In the Bible, God gave manna to the Israelites to nourish them for the 40 years they wandered the desert. The recently opened El Manà in Carmichael is named for the heavenly foodstuff, and churchgoers who own the restaurant hope every taco and stuffed corn pupusa sold will help build a worship space of their own.
"We started from the bottom," said the Rev. Sergio Martinez of Sacramento's Palabra Miel church, which is affiliated with a Pentecostal denomination headquartered in Guatemala. "Sometimes people put limits, like obstacles, on a lot of things. With God, you can do everything."
El Manà sits on a small, wedge-shaped island at the corner of Fair Oaks Boulevard and Manzanita Avenue. The taqueria is thought to be one of few eateries in the Sacramento region if not the only one owned and operated by a faith group.
Several congregations run coffeehouses, but they do so on church grounds with limited hours and aren't licensed to cook and serve food, Sacramento County officials said. El Manà, by contrast, is seven miles from the Arden Arcade church that lends worship space to Martinez and his 150 parishioners. It is the group's fourth church location since the Guatemalan immigrant moved from Los Angeles to launch the Sacramento congregation nearly a decade ago.
Martinez had no food service experience. Instead, he says, he was inspired by the story of Zambian farmer-turned-evangelist Angus Puchan, whose own faith journey and agricultural triumph were chronicled in the 2006 film "Faith Like Potatoes." Martinez spent nearly two years seeking a building for the restaurant, and began leasing 7429 Fair Oaks Blvd. in July 2012.
There was much work to be done. "We got only the box," said Martinez, referring to the stripped-out space. Church members pitched in at every turn, from reviving the dead landscaping and planting trees to painting the interior and installing gas lines. Younger members held car washes, hawked homemade tamales, collected cans for recycling and sold chocolates at various graduation ceremonies to raise money toward the $3,000 monthly rent, said Karen Martinez, the pastor's daughter.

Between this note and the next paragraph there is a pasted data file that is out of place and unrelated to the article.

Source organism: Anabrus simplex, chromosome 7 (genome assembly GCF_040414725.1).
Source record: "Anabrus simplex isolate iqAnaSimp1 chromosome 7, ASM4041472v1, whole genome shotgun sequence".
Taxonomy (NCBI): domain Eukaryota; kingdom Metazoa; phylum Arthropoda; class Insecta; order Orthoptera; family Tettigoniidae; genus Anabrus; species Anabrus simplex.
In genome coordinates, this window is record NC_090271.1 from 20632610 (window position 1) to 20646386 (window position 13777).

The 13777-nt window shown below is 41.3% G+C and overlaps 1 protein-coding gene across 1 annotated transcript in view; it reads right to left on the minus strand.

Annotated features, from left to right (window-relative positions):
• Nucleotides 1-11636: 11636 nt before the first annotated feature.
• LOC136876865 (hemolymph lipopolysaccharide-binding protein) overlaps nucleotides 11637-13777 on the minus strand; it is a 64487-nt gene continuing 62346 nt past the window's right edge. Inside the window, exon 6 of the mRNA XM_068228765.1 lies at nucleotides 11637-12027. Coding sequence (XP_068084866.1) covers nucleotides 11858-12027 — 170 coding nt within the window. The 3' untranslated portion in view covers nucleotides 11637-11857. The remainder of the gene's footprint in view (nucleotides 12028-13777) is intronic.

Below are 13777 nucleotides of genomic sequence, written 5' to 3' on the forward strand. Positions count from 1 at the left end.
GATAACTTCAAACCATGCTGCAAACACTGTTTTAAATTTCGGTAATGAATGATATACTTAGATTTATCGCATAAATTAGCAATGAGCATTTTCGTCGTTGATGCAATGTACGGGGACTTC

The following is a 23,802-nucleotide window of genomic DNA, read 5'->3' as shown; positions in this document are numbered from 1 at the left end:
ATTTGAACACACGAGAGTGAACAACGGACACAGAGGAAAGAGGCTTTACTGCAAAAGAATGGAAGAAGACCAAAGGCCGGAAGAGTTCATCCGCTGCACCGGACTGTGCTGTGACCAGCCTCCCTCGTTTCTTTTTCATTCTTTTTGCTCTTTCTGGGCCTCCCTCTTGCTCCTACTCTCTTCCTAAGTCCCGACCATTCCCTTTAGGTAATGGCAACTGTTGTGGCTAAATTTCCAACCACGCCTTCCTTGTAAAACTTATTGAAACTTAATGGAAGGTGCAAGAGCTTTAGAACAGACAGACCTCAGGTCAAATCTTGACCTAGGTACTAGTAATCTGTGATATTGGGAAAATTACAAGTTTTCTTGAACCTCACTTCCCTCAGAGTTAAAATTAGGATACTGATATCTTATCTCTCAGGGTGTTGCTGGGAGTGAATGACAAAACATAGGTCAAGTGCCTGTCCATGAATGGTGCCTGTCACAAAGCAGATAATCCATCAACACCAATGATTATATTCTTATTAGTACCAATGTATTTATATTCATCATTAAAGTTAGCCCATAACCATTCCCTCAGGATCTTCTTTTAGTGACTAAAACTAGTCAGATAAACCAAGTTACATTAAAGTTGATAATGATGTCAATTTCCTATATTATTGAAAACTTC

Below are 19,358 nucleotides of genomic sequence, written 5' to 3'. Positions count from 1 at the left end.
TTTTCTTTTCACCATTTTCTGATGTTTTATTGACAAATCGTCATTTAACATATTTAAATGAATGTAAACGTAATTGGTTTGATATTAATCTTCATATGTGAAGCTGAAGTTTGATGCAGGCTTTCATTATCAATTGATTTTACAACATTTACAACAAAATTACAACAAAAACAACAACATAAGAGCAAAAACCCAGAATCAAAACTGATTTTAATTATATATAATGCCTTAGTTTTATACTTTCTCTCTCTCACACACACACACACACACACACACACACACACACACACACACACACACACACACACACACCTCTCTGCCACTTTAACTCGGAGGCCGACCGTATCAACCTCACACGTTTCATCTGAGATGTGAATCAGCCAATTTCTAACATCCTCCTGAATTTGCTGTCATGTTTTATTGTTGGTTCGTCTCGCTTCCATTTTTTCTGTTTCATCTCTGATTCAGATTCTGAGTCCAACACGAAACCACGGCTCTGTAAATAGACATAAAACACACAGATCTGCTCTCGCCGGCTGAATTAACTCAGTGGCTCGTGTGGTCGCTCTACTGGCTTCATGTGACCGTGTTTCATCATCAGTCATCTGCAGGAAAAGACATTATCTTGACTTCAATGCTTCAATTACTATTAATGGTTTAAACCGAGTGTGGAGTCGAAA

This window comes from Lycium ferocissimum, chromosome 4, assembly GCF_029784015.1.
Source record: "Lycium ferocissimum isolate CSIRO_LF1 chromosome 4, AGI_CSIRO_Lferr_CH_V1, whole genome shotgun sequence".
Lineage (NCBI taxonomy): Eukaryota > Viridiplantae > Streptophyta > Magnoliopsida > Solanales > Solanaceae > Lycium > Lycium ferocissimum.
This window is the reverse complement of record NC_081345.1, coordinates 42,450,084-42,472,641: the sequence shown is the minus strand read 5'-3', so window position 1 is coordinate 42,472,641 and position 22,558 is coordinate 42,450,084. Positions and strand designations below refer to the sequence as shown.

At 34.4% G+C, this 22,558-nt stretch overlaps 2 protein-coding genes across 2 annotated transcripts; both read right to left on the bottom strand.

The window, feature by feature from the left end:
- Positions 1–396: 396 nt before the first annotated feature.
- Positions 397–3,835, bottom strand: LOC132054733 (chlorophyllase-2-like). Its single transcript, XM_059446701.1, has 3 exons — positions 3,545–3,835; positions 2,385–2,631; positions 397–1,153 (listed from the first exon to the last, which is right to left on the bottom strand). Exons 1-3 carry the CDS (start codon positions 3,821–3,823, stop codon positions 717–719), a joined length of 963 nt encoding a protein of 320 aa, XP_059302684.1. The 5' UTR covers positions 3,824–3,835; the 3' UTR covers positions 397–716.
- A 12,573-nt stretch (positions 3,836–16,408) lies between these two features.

"Everyone from church has their own talent," said college student David Vivianco, who helped with the fundraising and, with his family, has belonged to Palabra Miel for several years.
Jorge Mendoza joined the church two weeks before the pastor announced his restaurant plan. With a background in construction, he was an essential part of the team, Martinez said, particularly in working with health, building and fire safety officials on the proper permitting and inspections.
"Every day was a challenge," Mendoza said. "For us, it was a fight because we didn't have all the contractors to guide us. It was just us, and God telling us (to) just keep (moving) forward."
There were a few low points along the way, especially when the oven hood had to be dismantled and reinstalled. Right before Christmas, Martinez says, he told his family he was about ready to give up. But things fell into place, and El Manà opened at the end of February.
The restaurant is run with a mix of paid employees and volunteers. It is open seven days a week. The decor inside is fairly plain, though the patio with its linen tablecloths and fuchsia accents, and trees draped with lights is cheerful. The menu is relatively small, and includes breakfast entrees and pupusas, a Salvadoran specialty of corn tortillas stuffed with melted cheese and vegetables or meat.
Chris Smith is a groundskeeper for the San Juan Unified School District and lives near El Manà. He has eaten there several times and enjoys the tacos, calling them "authentic." He was surprised to learn of the eatery's Christian roots since there is nothing on the premises no religious tracts, statues or other objects to reflect the religious affiliation, though the church band plays live Christian music (in Spanish) two nights a week.
Smith found out about the Palabra Miel church in casual conversation with a restaurant employee. "If she didn't tell me, you wouldn't have known. You'd just think it was your typical Mexican restaurant," he said.
Business so far has surpassed expectations, according to Martinez. The restaurant sold out by late afternoon the first few days. He believes it is possible to bring in $35,000 a month, and is already talking about opening additional locations. "Our mission is trying to show the people how they can do a lot of things. Nothing can stop you from doing the things you love," he said.
Mario Medina has belonged to the church for 10 years and worked at a Mexican restaurant in Roseville before El Manà opened. He is one of its four paid employees. Some may think Martinez's economic projections are optimistic, but not Medina.
"We've always known our pastor for doing things that people think are hard to do," he said, moments after delivering chips and water to a party of five servicemen on the patio. "We've always known him to set a goal that seems impossible but we always get there. We always believed."